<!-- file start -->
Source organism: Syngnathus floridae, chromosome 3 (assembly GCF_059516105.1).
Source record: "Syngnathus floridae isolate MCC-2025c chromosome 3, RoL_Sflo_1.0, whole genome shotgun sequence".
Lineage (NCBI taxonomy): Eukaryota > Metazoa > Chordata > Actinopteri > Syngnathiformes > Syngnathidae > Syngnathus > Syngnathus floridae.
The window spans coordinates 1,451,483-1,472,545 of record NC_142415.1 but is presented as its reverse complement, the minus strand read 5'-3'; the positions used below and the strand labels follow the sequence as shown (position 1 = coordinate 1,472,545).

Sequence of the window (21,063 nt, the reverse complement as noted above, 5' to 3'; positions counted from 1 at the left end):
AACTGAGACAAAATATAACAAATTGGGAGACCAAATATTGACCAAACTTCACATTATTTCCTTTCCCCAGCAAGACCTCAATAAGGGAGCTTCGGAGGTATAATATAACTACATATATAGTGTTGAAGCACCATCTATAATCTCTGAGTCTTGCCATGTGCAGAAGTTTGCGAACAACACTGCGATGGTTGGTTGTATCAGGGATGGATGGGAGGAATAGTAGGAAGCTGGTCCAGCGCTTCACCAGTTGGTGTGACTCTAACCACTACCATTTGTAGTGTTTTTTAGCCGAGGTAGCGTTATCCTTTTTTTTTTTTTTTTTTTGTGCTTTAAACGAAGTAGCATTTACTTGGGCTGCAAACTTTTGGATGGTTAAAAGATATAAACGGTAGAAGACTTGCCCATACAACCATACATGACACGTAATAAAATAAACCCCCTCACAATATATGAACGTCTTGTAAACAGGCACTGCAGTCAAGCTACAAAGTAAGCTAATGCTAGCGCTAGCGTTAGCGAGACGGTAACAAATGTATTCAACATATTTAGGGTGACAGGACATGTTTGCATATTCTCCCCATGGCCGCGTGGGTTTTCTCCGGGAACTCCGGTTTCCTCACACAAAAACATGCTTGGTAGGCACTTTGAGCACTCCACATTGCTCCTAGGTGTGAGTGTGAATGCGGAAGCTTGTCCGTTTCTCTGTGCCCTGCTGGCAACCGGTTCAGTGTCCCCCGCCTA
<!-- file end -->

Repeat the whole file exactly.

Source organism: Syngnathus floridae, chromosome 3 (assembly GCF_059516105.1).
Source record: "Syngnathus floridae isolate MCC-2025c chromosome 3, RoL_Sflo_1.0, whole genome shotgun sequence".
Lineage (NCBI taxonomy): Eukaryota > Metazoa > Chordata > Actinopteri > Syngnathiformes > Syngnathidae > Syngnathus > Syngnathus floridae.
The window spans coordinates 1,451,483-1,472,545 of record NC_142415.1 but is presented as its reverse complement, the minus strand read 5'-3'; the positions used below and the strand labels follow the sequence as shown (position 1 = coordinate 1,472,545).

Sequence of the window (21,063 nt, the reverse complement as noted above, 5' to 3'; positions counted from 1 at the left end):
AACTGAGACAAAATATAACAAATTGGGAGACCAAATATTGACCAAACTTCACATTATTTCCTTTCCCCAGCAAGACCTCAATAAGGGAGCTTCGGAGGTATAATATAACTACATATATAGTGTTGAAGCACCATCTATAATCTCTGAGTCTTGCCATGTGCAGAAGTTTGCGAACAACACTGCGATGGTTGGTTGTATCAGGGATGGATGGGAGGAATAGTAGGAAGCTGGTCCAGCGCTTCACCAGTTGGTGTGACTCTAACCACTACCATTTGTAGTGTTTTTTAGCCGAGGTAGCGTTATCCTTTTTTTTTTTTTTTTTTTGTGCTTTAAACGAAGTAGCATTTACTTGGGCTGCAAACTTTTGGATGGTTAAAAGATATAAACGGTAGAAGACTTGCCCATACAACCATACATGACACGTAATAAAATAAACCCCCTCACAATATATGAACGTCTTGTAAACAGGCACTGCAGTCAAGCTACAAAGTAAGCTAATGCTAGCGCTAGCGTTAGCGAGACGGTAACAAATGTATTCAACATATTTAGGGTGACAGGACATGTTTGCATATTCTCCCCATGGCCGCGTGGGTTTTCTCCGGGAACTCCGGTTTCCTCACACAAAAACATGCTTGGTAGGCACTTTGAGCACTCCACATTGCTCCTAGGTGTGAGTGTGAATGCGGAAGCTTGTCCGTTTCTCTGTGCCCTGCTGGCAACCGGTTCAGTGTCCCCCGCCTA